For primary school teachers, similar problems are described. It is suggested that, along with a lack of subject knowledge, goes a lack in confidence (Royal Society, 2011; Vorderman et al., 2011). Importantly, this may mean that they tend to accept methods and advice from a range of bodies, because they do not have the confidence to evaluate these. (Vorderman et al., 2011). Teachers’ lack of skills and confidence is also given as a reason for the fact that ‘many children do not enjoy a truly stimulating introduction to these subjects [mathematics and science]’ (Royal Society, 2011, p. 46).

Teaching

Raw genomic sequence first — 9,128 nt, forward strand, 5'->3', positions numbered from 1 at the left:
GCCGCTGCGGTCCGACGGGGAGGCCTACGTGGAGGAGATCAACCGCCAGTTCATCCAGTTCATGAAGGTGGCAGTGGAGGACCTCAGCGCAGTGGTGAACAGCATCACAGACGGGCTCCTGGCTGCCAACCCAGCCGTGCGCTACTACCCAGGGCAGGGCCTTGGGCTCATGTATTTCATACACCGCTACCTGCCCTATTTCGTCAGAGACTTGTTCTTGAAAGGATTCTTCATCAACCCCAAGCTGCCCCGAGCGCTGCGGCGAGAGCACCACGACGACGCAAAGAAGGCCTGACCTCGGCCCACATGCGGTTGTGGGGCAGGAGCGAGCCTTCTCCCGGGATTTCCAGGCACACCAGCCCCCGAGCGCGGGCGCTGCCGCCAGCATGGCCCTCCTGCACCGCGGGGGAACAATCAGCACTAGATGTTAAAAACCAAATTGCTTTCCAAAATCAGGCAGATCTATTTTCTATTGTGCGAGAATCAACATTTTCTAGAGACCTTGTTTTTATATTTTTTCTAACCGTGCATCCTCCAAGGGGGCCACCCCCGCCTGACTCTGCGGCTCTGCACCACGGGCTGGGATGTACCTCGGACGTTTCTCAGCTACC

Where teaching is given as a reason for the problems in mathematics, it seems that the overall main concerns are that the mathematics curriculum is experienced by students as an unconnected set of topics and it is taught in as routine and procedural ways. Whereas some of the more complex areas of mathematics such as problem solving, modelling, investigation and reasoning are seen as important and valuable, it the ways in which schools frequently organise their teaching is to spend less time on these areas than may be needed so that they can spend more time on routine procedures which are easier to measure and test. It is argued that the approaches which are often privileged in classrooms are over-simplified and mechanistic and that students do not benefit mathematically from these.  (ACME, 2011a, 2011b; Norris, 2012; Ofsted, 2012; Vorderman et al., 2011).